Screening for colorectal cancer

The Pastor and Health

Jina Kim, MPH, is wellness program coordinator, Adventist Risk Management, Silver Spring, Maryland, United States.

People of faith sometimes have difficulty understanding why they might acquire an illness such as cancer. Until one becomes ill, we seldom understand how it affects the quality of life. What is your perception of cancer? Have you thought about getting screened? What are some steps you can take to prevent this disease?

A recent story of cancer involves a 55-year-old female pastor who told of her tumultuous emotions when informed of her cancer. After her diagnosis, she was in denial. She exclaimed, “I don’t get cancer. It can’t be.” She had been the “healthy” one in her family, with a lot of energy. Her job was to visit the sick in the hospitals, including cancer patients facing chemotherapy or surgery. Now she is thankful she was screened and caught the cancer early. She learned a humbling lesson by recognizing that she is not superwoman. We know cancer exists, but few of us think it can actually happen to us.1

Cancer is characterized by abnormal and unregulated cell growth. There are more than 200 types of cancer—lung cancer, breast cancer, and colorectal cancer are among the most common forms. Risk factors, such as smoking and alcohol consumption, increase the chances of getting cancer. General symptoms include fatigue, weight loss, decreased appetite, a new lump or bump, and sometimes pain.

Colorectal cancer is a common cancer whose prevalence can be reduced. The colon, or large bowel, the last portion of the digestive or gastrointestinal tract, begins at the end of the small intestine and ends at the rectum—the final six inches of the digestive system. The colon, a hollow and muscular tube about five feet long, absorbs water and mineral nutrients from food matter and serves as a storage place for waste matter.2

In most people, colorectal cancers develop slowly over a period of several years. Before a cancer develops, a growth of tissue or tumor begins as a noncancerous polyp, developing on the lining of the colon or rectum, which may change into cancer. Another type of precancerous condition, called dysplasia, is seen in people with diseases such as ulcerative colitis or Crohn’s disease. British researchers say they have developed a vaccine that stimulates the immune system to fight colorectal cancer cells. The vaccine helps stimulate immune cell production in up to 70 percent of cancer patients before and after surgery to remove cancerous tumors.3


Cancer can affect anyone. However, for colorectal cancer, individuals are at higher risk if they

  • are age 50 and older
  • have a family history that includes colorectal cancer
  • have certain lifestyle risks (smoking, inactivity, obesity, and a high-fat, low-fiber diet)
  • consume large quantities of meat, especially smoked and processed meats
  • have a low intake of whole grains and legumes
  • are African American (recommended to start getting screened at the age of 45)


According to the 2003 World Cancer Report, “cancer rates could further increase by 50% to 15 million new cases in the year 2020” globally. The report also provides clear evidence that living healthier can prevent one-third of cancers. Fortunately, another third can be cured.4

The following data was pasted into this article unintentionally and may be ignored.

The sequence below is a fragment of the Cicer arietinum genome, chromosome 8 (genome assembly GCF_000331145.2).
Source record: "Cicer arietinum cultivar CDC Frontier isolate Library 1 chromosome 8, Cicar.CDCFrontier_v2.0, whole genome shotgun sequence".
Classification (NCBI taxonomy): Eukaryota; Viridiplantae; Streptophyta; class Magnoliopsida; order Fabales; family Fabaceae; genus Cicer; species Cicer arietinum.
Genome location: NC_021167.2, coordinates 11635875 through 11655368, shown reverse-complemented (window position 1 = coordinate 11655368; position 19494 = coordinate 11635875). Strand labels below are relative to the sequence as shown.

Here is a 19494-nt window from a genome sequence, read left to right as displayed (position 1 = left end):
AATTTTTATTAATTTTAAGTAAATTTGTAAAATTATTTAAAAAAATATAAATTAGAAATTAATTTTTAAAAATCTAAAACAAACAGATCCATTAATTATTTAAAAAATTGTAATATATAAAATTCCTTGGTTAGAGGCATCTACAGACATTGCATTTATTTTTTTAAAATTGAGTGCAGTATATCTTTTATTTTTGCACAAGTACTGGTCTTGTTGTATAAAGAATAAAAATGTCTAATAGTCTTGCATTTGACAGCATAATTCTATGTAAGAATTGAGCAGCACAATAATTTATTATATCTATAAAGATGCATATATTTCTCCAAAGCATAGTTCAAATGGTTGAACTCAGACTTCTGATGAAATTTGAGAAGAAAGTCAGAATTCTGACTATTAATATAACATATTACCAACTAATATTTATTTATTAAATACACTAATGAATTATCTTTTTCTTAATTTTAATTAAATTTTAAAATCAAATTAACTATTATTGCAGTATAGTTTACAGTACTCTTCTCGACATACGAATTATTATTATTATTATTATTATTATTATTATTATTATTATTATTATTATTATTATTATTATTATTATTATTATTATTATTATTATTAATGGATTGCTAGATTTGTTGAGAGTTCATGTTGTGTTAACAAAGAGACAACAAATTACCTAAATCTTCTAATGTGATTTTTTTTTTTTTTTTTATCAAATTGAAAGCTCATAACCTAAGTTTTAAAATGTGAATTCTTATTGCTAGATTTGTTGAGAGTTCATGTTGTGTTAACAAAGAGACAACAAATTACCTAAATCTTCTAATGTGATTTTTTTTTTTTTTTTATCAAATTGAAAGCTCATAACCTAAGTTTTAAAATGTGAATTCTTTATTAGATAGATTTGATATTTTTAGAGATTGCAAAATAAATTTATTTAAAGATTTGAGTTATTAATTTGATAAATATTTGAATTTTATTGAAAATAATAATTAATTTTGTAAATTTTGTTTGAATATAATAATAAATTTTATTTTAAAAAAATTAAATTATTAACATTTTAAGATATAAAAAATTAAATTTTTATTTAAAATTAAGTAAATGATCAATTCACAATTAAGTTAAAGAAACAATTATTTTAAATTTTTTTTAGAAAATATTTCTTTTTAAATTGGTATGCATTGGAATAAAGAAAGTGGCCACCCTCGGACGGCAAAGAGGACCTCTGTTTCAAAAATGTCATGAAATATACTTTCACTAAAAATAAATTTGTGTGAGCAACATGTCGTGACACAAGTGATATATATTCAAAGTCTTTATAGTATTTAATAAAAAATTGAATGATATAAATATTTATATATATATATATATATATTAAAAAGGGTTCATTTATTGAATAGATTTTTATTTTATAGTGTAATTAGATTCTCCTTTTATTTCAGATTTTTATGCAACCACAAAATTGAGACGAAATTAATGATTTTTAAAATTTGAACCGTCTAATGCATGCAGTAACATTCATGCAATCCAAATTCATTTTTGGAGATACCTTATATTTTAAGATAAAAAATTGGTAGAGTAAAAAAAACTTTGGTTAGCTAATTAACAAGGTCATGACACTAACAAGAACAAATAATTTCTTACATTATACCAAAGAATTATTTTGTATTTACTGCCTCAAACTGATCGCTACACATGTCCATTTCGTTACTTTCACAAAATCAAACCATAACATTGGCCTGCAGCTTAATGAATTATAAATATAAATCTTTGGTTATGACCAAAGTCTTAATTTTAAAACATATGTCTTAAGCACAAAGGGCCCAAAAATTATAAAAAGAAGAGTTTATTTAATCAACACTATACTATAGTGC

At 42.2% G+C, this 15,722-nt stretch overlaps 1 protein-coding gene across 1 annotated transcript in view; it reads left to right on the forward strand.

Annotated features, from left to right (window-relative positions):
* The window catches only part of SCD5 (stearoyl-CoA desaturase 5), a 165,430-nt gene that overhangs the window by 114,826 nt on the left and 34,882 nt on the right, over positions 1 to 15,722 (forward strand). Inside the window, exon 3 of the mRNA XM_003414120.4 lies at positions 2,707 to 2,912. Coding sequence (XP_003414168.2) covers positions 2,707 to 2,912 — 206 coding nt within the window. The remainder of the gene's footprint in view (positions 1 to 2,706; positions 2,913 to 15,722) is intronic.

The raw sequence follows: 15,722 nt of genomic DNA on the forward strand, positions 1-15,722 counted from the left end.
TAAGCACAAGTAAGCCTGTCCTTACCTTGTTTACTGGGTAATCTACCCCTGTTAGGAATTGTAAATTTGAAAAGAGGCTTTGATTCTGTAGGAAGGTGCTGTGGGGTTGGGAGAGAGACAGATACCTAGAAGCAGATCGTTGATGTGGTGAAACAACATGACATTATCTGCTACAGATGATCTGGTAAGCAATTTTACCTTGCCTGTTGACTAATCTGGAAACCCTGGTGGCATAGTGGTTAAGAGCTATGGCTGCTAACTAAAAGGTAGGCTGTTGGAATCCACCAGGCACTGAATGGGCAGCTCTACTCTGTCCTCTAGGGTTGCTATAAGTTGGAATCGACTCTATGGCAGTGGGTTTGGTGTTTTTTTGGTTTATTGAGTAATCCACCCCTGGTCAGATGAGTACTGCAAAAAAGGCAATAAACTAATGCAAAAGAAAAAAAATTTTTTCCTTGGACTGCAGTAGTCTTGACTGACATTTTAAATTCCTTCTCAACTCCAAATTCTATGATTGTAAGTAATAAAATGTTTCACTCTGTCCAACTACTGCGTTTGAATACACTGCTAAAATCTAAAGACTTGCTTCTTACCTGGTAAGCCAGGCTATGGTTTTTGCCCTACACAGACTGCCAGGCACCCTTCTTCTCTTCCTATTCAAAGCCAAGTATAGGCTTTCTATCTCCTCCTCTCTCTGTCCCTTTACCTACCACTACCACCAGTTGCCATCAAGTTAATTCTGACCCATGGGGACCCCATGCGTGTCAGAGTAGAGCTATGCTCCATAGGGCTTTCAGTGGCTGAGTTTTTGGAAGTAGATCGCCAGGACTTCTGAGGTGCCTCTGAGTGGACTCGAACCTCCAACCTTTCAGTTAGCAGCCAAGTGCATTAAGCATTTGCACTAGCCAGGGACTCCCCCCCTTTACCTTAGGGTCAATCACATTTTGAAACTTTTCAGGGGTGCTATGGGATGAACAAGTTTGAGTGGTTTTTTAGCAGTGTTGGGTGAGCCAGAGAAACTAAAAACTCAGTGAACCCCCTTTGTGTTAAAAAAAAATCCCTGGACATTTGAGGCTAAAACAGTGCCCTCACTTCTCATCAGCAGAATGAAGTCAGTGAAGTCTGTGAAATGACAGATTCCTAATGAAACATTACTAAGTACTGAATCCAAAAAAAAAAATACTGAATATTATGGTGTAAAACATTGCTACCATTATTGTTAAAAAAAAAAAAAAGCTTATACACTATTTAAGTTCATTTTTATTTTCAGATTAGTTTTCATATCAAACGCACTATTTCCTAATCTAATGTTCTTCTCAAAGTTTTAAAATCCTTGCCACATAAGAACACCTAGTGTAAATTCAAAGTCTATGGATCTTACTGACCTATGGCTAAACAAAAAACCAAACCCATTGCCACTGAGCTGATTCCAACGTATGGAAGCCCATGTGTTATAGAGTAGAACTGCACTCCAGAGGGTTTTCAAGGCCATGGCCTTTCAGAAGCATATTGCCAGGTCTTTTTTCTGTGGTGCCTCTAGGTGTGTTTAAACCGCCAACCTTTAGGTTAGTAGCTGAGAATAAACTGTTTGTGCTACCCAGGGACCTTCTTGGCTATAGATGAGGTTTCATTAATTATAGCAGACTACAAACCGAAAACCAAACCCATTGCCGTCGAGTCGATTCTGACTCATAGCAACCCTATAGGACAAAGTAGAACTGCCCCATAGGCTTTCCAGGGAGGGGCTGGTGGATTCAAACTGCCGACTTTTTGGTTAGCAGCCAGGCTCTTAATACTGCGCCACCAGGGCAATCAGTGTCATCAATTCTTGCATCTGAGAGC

Living a healthy lifestyle is key. If you smoke, quit smoking. Include more fiber in your diet, such as fruits and vegetables, whole grains, and legumes. Get vaccinated against the hepatitis B and C viruses (which can lead to liver cancer), and human papillomaviruses (which can lead to cervical and anogenital cancers). “In developing countries, up to 23 per cent of malignancies are caused by infectious agents.”5

Education and awareness are imperative steps to increase behavior change and reduce risks. The number of cancer screenings could increase by breaking barriers, dispelling myths, and enlightening individuals. Government initiatives, community cancer programs, and other screening prevention programs are readily available in participating regions. The World Health Organization provides practical advice on cancer prevention.

As people decide to change their lifestyles and be more conscious of ways to inhibit cancer, they will also benefit from looking to their heavenly Father as He leads and guides their lives. God gives words of hope and you will always find Him there, even through the darkest times. “ ‘Fear not, for I have redeemed you; / I have called you by your name; / You are Mine. / When you pass through the waters, I will be with you; / And through the rivers, they shall not overflow you. / When you walk through the fire, you shall not be burned, / Nor shall the flame scorch you’ ” (Isa. 43:1, 2, NKJV)


1. Terry Pluto, “Pastor Learns From Cancer Diagnosis: Terry Pluto,” Cleveland Plain Dealer, December 18, 2010,
accessed January 13, 2011, Available at: _from_cancer_diag.html.

2. “Colon,” Washington Adventist Hospital Health Tip, November 8, 2007,

3. “Colon Cancer Vaccine Shows Promise,” Medicine Online, accessed January 13, 2011, /news/12/6968/Colon-Cancer-Vaccine-Shows-Promise.html.

4. World Health Organization, “Global Cancer Rates Could Increase by 50% to 15 Million by 2020,” news release, April 3, 2003,

5. Ibid.

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Jina Kim, MPH, is wellness program coordinator, Adventist Risk Management, Silver Spring, Maryland, United States.

March 2011

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